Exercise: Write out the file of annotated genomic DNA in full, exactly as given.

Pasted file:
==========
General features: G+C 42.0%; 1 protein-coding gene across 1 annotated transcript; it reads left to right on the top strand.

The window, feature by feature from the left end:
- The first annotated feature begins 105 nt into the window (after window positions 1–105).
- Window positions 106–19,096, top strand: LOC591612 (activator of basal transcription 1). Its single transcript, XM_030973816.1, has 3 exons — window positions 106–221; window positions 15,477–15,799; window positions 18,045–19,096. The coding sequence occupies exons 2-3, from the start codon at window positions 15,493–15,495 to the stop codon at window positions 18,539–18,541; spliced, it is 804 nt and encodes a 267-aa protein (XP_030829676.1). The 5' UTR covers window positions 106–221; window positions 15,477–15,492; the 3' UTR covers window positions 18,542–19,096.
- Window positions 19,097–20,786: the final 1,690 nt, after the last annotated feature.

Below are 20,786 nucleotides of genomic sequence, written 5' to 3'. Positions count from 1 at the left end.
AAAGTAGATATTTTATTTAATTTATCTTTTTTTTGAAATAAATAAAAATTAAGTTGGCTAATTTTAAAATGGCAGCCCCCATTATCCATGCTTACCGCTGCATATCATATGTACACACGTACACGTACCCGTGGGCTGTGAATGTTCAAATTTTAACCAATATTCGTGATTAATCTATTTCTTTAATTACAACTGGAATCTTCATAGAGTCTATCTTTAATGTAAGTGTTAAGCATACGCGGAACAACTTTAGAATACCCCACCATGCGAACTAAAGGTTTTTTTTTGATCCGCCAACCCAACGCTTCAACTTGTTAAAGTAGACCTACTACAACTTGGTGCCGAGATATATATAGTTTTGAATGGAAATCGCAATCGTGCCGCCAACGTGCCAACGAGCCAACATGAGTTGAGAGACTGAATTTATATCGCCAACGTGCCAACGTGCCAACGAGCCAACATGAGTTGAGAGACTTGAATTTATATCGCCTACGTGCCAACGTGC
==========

General features: G+C 42.0%; 1 protein-coding gene across 1 annotated transcript; it reads left to right on the top strand.

The window, feature by feature from the left end:
- The first annotated feature begins 105 nt into the window (after window positions 1–105).
- Window positions 106–19,096, top strand: LOC591612 (activator of basal transcription 1). Its single transcript, XM_030973816.1, has 3 exons — window positions 106–221; window positions 15,477–15,799; window positions 18,045–19,096. The coding sequence occupies exons 2-3, from the start codon at window positions 15,493–15,495 to the stop codon at window positions 18,539–18,541; spliced, it is 804 nt and encodes a 267-aa protein (XP_030829676.1). The 5' UTR covers window positions 106–221; window positions 15,477–15,492; the 3' UTR covers window positions 18,542–19,096.
- Window positions 19,097–20,786: the final 1,690 nt, after the last annotated feature.

Below are 20,786 nucleotides of genomic sequence, written 5' to 3'. Positions count from 1 at the left end.
AAAGTAGATATTTTATTTAATTTATCTTTTTTTTGAAATAAATAAAAATTAAGTTGGCTAATTTTAAAATGGCAGCCCCCATTATCCATGCTTACCGCTGCATATCATATGTACACACGTACACGTACCCGTGGGCTGTGAATGTTCAAATTTTAACCAATATTCGTGATTAATCTATTTCTTTAATTACAACTGGAATCTTCATAGAGTCTATCTTTAATGTAAGTGTTAAGCATACGCGGAACAACTTTAGAATACCCCACCATGCGAACTAAAGGTTTTTTTTTGATCCGCCAACCCAACGCTTCAACTTGTTAAAGTAGACCTACTACAACTTGGTGCCGAGATATATATAGTTTTGAATGGAAATCGCAATCGTGCCGCCAACGTGCCAACGAGCCAACATGAGTTGAGAGACTGAATTTATATCGCCAACGTGCCAACGTGCCAACGAGCCAACATGAGTTGAGAGACTTGAATTTATATCGCCTACGTGCCAACGTGC